Insomnia and Depression: The Chicken or The Egg?

Insomnia and depression - which comes first.

Which came first? The insomnia or the depression?

There has now been an established link between insomnia and depression! A comorbidity between not sleeping and mental issues. Recent evidence suggests that people with insomnia have a ten-fold risk of developing depression compared with those who sleep well. In other words, there is a close relationship between insomnia, depression, and anxiety.

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“About three-quarters of depressed patients have insomnia symptoms, and hypersomnia is present in about 40% of depressed young adults and 10% of older patients, with a preponderance of females. The symptoms cause huge distress, have a major impact on quality of life, and are a strong risk factor for suicide. As well as the subjective experience of sleep symptoms, there are well-documented changes in objective sleep architecture in depression. Mechanisms of sleep regulation and how they might be disturbed in depression are discussed. The sleep symptoms are often unresolved by treatment and confer a greater risk of relapse and recurrence. Epidemiological studies have pointed out that insomnia in nondepressed subjects is a risk factor for later development of depression. There is, therefore, a need for more successful management of sleep disturbance in depression, to improve the quality of life in these patients and reduce an important factor in depressive relapse and recurrence.”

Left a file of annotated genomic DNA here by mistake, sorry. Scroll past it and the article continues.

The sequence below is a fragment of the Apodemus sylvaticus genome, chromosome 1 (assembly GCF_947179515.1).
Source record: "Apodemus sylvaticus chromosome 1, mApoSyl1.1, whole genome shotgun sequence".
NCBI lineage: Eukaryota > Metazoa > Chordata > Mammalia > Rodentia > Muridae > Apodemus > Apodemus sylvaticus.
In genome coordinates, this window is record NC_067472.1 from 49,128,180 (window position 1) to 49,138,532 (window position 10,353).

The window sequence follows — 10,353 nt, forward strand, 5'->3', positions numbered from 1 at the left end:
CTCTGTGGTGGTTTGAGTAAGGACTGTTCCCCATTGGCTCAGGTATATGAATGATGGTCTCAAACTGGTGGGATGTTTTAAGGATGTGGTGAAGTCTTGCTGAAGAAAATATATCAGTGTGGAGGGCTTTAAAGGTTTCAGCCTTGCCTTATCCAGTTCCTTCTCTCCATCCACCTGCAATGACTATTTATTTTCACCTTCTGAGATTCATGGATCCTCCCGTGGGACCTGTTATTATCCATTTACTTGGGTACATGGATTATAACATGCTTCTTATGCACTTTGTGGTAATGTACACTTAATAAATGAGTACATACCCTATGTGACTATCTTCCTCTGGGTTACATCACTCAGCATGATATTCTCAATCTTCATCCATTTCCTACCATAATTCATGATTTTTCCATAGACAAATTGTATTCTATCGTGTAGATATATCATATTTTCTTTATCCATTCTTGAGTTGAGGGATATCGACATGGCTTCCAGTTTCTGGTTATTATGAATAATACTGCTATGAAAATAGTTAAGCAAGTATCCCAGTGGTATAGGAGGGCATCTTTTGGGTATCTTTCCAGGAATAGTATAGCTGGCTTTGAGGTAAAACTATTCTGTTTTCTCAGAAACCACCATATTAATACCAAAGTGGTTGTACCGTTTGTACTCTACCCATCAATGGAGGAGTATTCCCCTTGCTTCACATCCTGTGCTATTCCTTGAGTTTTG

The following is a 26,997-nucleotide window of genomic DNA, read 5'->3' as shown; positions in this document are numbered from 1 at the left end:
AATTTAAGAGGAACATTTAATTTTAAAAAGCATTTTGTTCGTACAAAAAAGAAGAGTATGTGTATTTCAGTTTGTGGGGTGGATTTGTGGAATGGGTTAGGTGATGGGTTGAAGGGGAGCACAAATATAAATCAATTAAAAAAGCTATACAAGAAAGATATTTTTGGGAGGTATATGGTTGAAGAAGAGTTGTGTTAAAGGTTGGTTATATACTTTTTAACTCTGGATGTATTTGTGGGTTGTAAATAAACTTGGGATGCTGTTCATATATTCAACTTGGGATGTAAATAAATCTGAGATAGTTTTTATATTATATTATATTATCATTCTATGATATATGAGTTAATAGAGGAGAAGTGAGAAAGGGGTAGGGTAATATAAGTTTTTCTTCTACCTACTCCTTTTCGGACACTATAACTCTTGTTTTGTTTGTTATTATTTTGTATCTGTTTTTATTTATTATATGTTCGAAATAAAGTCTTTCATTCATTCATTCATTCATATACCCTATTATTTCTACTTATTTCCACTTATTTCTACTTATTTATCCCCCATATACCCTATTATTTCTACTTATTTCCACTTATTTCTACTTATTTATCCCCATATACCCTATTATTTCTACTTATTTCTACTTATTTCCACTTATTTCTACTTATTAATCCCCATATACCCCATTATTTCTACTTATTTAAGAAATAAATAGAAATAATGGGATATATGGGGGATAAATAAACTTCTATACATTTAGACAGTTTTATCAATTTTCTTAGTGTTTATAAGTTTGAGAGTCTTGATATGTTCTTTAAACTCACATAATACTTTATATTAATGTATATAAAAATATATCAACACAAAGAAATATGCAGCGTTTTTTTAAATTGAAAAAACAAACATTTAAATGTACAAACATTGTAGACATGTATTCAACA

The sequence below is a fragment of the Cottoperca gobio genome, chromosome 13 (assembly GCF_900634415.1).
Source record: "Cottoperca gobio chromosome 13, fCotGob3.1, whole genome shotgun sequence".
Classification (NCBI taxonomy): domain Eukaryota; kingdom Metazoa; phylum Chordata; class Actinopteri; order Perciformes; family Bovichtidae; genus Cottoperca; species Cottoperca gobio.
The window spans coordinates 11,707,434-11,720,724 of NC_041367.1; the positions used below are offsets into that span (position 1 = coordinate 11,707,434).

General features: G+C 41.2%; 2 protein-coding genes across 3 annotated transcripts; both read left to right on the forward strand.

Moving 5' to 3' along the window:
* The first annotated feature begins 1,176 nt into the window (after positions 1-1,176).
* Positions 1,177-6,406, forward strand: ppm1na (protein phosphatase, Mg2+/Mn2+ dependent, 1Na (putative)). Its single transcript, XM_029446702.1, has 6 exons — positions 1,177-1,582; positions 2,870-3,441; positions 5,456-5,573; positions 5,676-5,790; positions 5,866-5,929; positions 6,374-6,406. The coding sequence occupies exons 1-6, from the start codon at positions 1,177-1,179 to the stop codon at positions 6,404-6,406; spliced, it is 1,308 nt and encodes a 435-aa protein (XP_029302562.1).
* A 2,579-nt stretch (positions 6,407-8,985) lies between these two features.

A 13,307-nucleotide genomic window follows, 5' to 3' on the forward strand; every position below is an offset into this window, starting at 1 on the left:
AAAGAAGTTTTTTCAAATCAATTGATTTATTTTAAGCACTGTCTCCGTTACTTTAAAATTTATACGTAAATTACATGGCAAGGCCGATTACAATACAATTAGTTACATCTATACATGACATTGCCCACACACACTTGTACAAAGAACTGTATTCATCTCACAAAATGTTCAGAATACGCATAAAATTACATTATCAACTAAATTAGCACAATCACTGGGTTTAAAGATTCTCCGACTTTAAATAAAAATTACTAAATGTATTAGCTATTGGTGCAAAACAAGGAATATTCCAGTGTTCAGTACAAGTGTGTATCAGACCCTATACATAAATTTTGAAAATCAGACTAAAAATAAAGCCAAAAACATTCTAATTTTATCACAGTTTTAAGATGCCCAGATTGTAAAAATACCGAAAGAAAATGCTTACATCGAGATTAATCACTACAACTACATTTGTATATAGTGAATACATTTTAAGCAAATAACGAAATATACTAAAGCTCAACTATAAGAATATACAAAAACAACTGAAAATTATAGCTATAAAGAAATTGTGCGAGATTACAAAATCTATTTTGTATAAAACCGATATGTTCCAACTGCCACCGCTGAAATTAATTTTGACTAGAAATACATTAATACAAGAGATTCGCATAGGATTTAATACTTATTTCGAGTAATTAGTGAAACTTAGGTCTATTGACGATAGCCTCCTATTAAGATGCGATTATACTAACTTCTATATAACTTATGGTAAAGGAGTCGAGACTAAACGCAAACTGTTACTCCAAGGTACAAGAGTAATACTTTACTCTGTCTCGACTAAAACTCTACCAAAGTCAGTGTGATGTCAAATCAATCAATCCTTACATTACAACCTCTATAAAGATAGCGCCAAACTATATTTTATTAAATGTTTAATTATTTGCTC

Recognize the Signs

A need for successful management of sleep disturbance is a solution and awareness is the first step.

The symptons of poor sleep include the following:

  • Waking up tired
  • More easily frustrated on projects
  • Less patient with others
  • Slower reflexes
  • Lower creativity

The benefits of a good sleep (in addition to improved mental health) are:

  • Waking up refreshed
  • More patience with others and ourselves
  • Ability to focus for longer periods of time

“The battle is won the night before.”

Practical Tips:

  • Don’t get beat up if you don’t go to bed early. Try again the next day.
  • See if you can do two nights in a row going to bed at a reasonable time. Then shoot for three nights.
  • Turn off screens at least an hour before bed. Get into your pajamas, make some tea. Get some good books to read in bed as you wind down.
  • Stay away from caffeine after 5. (this includes sweet tea, my southern friends!)
  • Reward yourself for recovery. Give yourself a treat as a goal (as long as it’s not a late night watching of a program).

“A failure to plan is a plan to fail.”

Staying awake at night can be like a drug, an addiction, which creates a circle for issues like depression. Some clients feel bad focusing on themselves instead of their loves ones, I encourage them not to feel guilty about addressing their needs. Self-care is a form of self-love, and the better we love ourselves, the better we can even help others.

Need more answers concerning insomnia and depression? Steve Brand, a counselor in Roswell, is an empathetic listener helping individuals and couples cope in today’s changing world.